Friday, 29 June 2012

Snow! In summer!

Yesterday morning we woke up to only +3°C at the EISCAT Sodankylä site, and it's the end of June! What a surprise then, when our colleague Lassi Roininen shows a couple of videos he took while coming on the bus from Ivalo: it's been snowing some 100 km north of Sodankylä.

We always thought that "Summer in Lapland is short and wet, but you do get a little snow" was a joke. But the good thing about it is that it's lethal to mosquitos. More about mosquitos in our next Science Tuesday feature.

Have a good weekend, and stay cool...

Photo: Lassi Roininen; click to enlarge.

Thursday, 28 June 2012

Vacancies: PhD students Atmospheric Science, Oulu and Sodankylä

The Thule Institute of the University of Oulu has started a new multi-disciplinary research programme under the topic of "Global Change." Altogether 12 PhD studentships are available in various topics within various categories. Two of the topics are related to the atmospheric science and space research, which are detailed below.


Sodankylä: Mesospheric Monitoring of Ozone above the Polar Vortex during Solar Maximum 24

Currently, we are fast approaching the next solar activity maximum. During high solar activity, space weather events, which cause energetic particle precipitation into our atmosphere, occur much more frequently. These events lead to production of odd nitrogen in the mesosphere, which subsequently destroys mesospheric ozone. The project "Mesospheric Monitoring of Ozone above the Polar Vortex during Solar Maximum 24" (MeMO) will deploy a number of simple satellite TV receivers in Finland, which will monitor the radio emissions from mesospheric ozone and thereby measure ozone concentration above Tromsø and Sodankylä.

At these two locations, comprehensive ground-based measurements support the ozone observations: at Tromsø there are the EISCAT incoherent scatter radars, an MST radar, a meteor radar, and a lidar, while at Sodankylä comprehensive tropospheric and stratospheric monitoring by the Arctic Research Centre of the Finnish Meteorological Institute is complemented by, among others, the meteor radar and ionosonde of the Sodankylä Geophysical Observatory.

The successful candidate will have a degree in physics or engineering, as well as basic knowledge of atmospheric and ionospheric physics. He or she will have good programming skills. Basic understanding of RF electronics is beneficial for the job. Good command of the English language is a must. The location of research is Sodankylä, and mobility periods at MIT, Boston, USA, and University of Lancaster, UK, are envisaged.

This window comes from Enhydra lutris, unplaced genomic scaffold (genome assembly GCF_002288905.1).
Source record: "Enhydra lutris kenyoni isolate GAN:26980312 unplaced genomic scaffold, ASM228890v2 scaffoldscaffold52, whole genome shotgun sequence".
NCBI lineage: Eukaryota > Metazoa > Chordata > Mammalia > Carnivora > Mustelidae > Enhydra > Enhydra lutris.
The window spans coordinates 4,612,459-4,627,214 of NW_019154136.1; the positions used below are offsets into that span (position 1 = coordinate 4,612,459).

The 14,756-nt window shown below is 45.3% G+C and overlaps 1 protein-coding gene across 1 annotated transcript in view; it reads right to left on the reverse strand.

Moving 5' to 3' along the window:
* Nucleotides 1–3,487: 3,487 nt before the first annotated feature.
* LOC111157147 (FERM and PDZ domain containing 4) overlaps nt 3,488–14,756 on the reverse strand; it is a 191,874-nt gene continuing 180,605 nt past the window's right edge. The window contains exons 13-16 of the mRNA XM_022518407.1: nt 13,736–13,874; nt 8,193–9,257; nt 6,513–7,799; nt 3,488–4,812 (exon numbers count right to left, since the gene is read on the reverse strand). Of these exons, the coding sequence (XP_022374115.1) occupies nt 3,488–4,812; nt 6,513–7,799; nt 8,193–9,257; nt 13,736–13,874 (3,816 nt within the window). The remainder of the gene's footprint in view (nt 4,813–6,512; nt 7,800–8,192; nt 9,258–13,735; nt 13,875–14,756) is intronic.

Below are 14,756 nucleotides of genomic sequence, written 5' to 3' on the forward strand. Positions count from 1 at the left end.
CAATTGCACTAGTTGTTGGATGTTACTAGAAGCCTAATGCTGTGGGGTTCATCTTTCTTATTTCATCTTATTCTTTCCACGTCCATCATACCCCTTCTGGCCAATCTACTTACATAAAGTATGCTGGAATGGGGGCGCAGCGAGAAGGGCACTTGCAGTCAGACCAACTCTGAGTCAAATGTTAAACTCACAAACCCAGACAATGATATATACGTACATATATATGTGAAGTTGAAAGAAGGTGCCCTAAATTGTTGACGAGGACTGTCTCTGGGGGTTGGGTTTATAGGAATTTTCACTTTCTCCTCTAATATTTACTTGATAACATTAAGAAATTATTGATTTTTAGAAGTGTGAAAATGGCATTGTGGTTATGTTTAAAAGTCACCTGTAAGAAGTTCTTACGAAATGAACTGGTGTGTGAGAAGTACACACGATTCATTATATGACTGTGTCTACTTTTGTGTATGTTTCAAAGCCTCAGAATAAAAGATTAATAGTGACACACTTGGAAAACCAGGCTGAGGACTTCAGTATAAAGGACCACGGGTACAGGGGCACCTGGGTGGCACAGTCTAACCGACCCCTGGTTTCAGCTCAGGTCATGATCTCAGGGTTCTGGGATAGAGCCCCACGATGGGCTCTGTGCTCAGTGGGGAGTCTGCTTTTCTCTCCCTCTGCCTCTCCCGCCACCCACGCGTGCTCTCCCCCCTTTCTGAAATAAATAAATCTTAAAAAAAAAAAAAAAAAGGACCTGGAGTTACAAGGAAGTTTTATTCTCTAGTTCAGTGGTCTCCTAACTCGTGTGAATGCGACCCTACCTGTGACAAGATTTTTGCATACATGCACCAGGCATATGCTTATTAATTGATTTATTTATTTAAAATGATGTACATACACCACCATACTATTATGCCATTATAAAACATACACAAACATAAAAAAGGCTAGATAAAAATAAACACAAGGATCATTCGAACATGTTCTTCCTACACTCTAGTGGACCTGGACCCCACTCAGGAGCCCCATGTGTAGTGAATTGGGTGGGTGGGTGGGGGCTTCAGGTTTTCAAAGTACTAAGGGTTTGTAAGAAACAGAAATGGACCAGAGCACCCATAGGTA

Oulu: Outer Space Influence on the Low and Middle Polar Atmosphere

In the framework of the Thule Institute of the University of Oulu, a new project "Outer Space Influence on the Low and Middle Polar Atmosphere" has been started, with an opening of a full-time PhD studentship.

The studentship is for a four-year term, starting in September 2012 or as agreed, with a PhD completed in 2016 or earlier. The successful candidate will work at the University of Oulu, Finland, in an active group with Prof. Ilya Usoskin. The primary goal of the student will be to develop a global unified quantitative model of the atmospheric ionisation with particular emphasis upon polar region. It will be primarily oriented to the atmospheric and climate community to be used as an input for atmospheric chemistry and dynamics studies.

An M.Sc. or equivalent in Physics, Mathematics or Earth Sciences is required along with sufficient skills of English. Knowledge of one or more of the following fields is an advantage: space physics, atmospheric physics, numerical modelling, nuclear physics.


Application

In order to apply, please click on the project titles above and follow the links to the application forms therein. Apply for Mesospheric Monitoring of Ozone above the Polar Vortex during Solar Maximum 24 or for Outer Space Influence on the Low and Middle Polar Atmosphere.

Closing date: applications for all vacancies in this call must have reached the university by 31st August 2012, 15:00 h local time.

Photos: top: EISCAT radar at Sodankylä, by Thomas Ulich; bottom: University of Oulu administration building, Wikimedia Commons (source).

Monday, 25 June 2012

Call for Papers: Long-Term Trends Workshop, Buenos Aires

The 7th IAGA/ICMA/CAWSES International Workshop on “Long-Term Changes and Trends in the Atmosphere” will be held in Buenos Aires, Argentina, from 11th to 14th September, 2012.

Long-term changes to Earth’s atmosphere are becoming more and more relevant to the future of our world and it is paramount that we quantify and understand changes occurring at all levels within the coupled atmospheric system. The increasing concentration of greenhouse gases, stratospheric ozone depletion, varying solar and geomagnetic activity, secular change of Earth’s magnetic field, and changing dynamics propagating up from the troposphere are some of the possible causes of long-term changes in the stratosphere, mesosphere, thermosphere and ionosphere. The goals of this workshop are to review the current state of knowledge about trends in these atmospheric regions, and to discuss what research is necessary for resolving inconsistencies, reducing uncertainties, and achieving a deeper understanding of middle and upper atmospheric climate change – especially the relative influences of anthropogenic and solar effects.